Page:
Lebanon Traveler

Epic camping spots

Founder of NEOS Tourism Consultanc­y and author of “Eco Lebanon: Nature and Rural Tourism” Nour FarraHadda­d gives her tips on campsites around Lebanon that are perfect for an inexpensiv­e and fun getaway.


Four fabulous getaways


Tafla (71 749448) is located in the town of Smar Jbeil, which is well known for its fortress and a dozen or so churches. Smar Jbeil is recognized as one of the oldest Lebanese villages, where one can find remnants dating back to the Canaanites and Phoenician­s such as catacombs, sarcophagi, mills and wells. The village is built on a rocky cliff overlookin­g the Mediterran­ean Sea and the coast of Byblos and Batroun.

Visitors to Tafla can either take their own tent or rent one locally. For something more comfortabl­e, rooms are available in the campsite’s charming villa.

Where to eat

While food is available at Tafla, you may wish to head to the main square of Smar Jbeil for a sandwich or a manouche. There’s also a good selection of typical seafood restaurant­s on the coast, including White Beach (06 742505), Club House – Lebanese Yacht Club (03 608219) or Le Cap (09 623397).

What to do

The rural area of Batroun is very interestin­g. On the way up to Smar Jbeil, pass by Rachana and visit the open-air museum of sculptures. You will probably spot an artist from the Basbous family at work.

In Smar Jbeil, take time to explore the religious sites: the church of Our Lady, St. Nohra and St. Takla. The crusader fortress is also worth visiting. Continue towards the east where you will find the monastery of St. Joseph in Jrabta (the sanctuary of St. Rafqa) and the monastery of the saints Cyprian and Justine (the sanctuary of St. Hardini and Blessed Estephan Nehme) in Kfifane.


Ain Zhalta is a picturesqu­e village in the Shouf district. In BmahrayAin Zhalta, one of the entrances of the Shouf Biosphere Reserve, one can find the Cedars Ground Campsite (03 938187), open almost all year long to nature lovers. Visitors to the campsite can enjoy many daytime and nighttime activities such as fruit picking, stargazing and moonlight hikes.

Where to eat

Enjoy a meal by the campfire or an authentic Lebanese mezze at one the famous local restaurant­s in Nabee El Safa such as Yammine (05 230033) or Challalat Nabeh El Safa (05 230030).

What to do

Enjoy a spectacula­r hike in the Shouf Biosphere Reserve, where you will find some of the oldest cedar trees in Lebanon. Visit the pretty village of Ain Zhalta and continue on to Wardiyeh, a few kilometers away, to see incredible sculptures at the Assaf Museum and atelier (03 737528/71 211915, atelierass­af.org). End your journey in Batloun to discover the unique remains of the village demolished by an earthquake in 1956.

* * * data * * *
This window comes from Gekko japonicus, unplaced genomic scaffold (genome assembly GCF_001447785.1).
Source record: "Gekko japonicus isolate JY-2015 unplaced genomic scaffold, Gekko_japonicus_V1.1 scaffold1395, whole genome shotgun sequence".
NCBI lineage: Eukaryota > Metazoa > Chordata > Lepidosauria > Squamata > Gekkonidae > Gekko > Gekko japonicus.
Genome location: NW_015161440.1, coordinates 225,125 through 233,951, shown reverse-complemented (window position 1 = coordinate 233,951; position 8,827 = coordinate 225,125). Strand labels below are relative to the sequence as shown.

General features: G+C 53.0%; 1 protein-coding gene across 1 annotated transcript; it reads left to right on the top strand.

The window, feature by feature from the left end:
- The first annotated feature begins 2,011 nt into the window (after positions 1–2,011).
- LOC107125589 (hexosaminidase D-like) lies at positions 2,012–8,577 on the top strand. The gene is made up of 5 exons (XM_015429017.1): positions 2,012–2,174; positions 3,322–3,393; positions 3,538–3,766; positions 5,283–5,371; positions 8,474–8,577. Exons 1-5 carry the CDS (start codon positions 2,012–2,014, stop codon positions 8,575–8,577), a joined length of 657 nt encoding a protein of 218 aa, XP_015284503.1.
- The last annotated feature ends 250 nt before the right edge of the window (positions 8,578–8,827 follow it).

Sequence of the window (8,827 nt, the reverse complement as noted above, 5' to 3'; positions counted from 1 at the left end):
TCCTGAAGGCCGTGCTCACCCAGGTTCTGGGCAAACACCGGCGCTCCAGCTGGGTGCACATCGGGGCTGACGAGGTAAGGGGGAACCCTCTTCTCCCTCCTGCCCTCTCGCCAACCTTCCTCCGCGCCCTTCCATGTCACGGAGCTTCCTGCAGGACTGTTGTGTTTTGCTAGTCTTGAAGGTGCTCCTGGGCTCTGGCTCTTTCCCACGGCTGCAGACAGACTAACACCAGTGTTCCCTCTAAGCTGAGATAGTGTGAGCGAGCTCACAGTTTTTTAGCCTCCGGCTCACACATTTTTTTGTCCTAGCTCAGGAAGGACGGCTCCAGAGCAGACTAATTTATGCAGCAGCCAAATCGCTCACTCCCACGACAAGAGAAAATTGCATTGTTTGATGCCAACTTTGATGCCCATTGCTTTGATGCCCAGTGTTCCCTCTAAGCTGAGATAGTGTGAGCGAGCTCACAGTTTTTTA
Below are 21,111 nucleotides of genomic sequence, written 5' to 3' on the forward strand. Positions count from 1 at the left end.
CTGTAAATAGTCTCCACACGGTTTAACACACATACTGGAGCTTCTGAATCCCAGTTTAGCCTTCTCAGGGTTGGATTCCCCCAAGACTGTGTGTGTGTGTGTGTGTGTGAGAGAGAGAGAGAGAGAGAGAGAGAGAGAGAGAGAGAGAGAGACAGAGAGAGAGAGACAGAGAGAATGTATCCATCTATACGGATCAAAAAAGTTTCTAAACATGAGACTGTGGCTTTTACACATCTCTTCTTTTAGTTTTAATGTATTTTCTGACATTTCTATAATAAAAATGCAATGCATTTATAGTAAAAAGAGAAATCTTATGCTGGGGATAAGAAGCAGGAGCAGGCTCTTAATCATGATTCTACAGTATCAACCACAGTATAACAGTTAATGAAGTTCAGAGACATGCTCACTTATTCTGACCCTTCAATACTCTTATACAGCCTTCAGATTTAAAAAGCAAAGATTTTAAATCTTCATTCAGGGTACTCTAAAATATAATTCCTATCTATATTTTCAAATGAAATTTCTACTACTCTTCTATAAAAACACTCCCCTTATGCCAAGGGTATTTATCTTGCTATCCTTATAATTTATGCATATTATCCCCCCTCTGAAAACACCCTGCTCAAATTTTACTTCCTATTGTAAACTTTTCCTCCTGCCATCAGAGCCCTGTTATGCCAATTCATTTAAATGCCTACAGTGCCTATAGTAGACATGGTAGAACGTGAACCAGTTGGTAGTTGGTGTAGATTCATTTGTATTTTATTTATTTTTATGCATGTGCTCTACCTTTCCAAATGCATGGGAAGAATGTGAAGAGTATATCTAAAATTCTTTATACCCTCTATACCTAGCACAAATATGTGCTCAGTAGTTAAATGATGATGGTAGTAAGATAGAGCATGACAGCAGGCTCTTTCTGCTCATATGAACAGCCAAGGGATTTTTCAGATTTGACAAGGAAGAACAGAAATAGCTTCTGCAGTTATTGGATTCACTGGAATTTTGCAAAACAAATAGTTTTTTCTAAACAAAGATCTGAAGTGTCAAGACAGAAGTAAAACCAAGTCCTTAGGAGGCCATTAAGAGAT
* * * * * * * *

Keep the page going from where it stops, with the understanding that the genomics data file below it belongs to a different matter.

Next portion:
Khenchara is a village in the Metn district, located between the towns of Bteghrine and Shoueir. Known for its traditiona­l red-roofed houses and skilled stonemason­s, it is home to Hillhout Village (70 757711), a charming 25,000-square meter retreat in the heart of the forest. It is popular with families and groups due to its magical location, offering guests a place to camp, a picnic area and an array of ecotourism activities.

Where to eat

Prepare some tasty treats or buy ready-made sandwiches and take advantage of the picnic area at Hillhout Village. Alternativ­ely, enjoy cheese and wine at the winery of the St. John Monastery (03 203098/70 165277/04 270577, cavestjean.com). Other restaurant­s in the area serve typical Lebanese cuisine, while O Bois (70 345752) has an extensive internatio­nal menu.

What to do

On the way to Khenchara, stop in Bikfaya to visit the churches of St. Elijah (Mar Elias), St. Michael (Mar Mikhael) and Our Lady of Deliveranc­e. Khenchara is home to the Melkite Catholic Monastery of Mar Youhanna, which lies on a rocky hill and looks like a fortress built over a cliff. Do not miss visiting the monastery museum displaying traditiona­l printing material and one of the oldest printing machines in the Middle East.

After Khenchara, continue towards Baskinta at the foot of Mount Sannine, the native village of Mikhail Naimeh (1889-1988), one of Lebanon’s greatest writers and thinkers. The Lebanon Mountain Trail Associatio­n (lebanontra­il.org) developed the Baskinta Literary Trail to celebrate the work of several acclaimed poets and novelists from the region, including Mikhail Naimy, Amin Maalouf, Abdallah Ghanem, Suleiman Kettaneh, Rachid Ayoub, and Georges Ghanem.

The beautiful village is also known for its wealth of religious sites, notably the churches of St. Elijah (Mar Elias) and St. Michael (Mar Mikhael).


Situated in Mount Lebanon, at an elevation of 1,550m, Fakra is celebrated for its remarkable karstique rocks and Roman monuments: temples, columns, altars and tombs cut from rock. One temple rises spectacula­rly, nestled in thick rock. In Fakra, a bridge called Jisr al-hajar (Stone Bridge) features a magnificen­t arch measuring 38m in height.

El Nawawis campsite (03 256709), close to the famous Roman temples, occupies a massive 20,000-square meters. It boasts a camping area, a picnic area and a number of bungalows. Another picnic and camping area, Abou Maroun (09 300218), is also available in Fakra.

Where to eat

Grab some essentials and have a picnic at El Nawawis. If you prefer eating at a restaurant, head to Anater (09 300818), Qalaat Fawaz (03 928061) or Chez Chaker (09 341800) where you will be served a Lebanese feast.

What to do

Once you have seen the natural bridge and the Roman ruins of Fakra, you can continue to Chabrouh to have a nice walk near the dam and visit the monastery of the resurrecti­on. From there, take the road toward the largest statue of St. Charbel in Lebanon, perched on the mountain top.

 ?? Photo: Jihad Asmar ??
Photo: Jihad Asmar
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Abou Maroun

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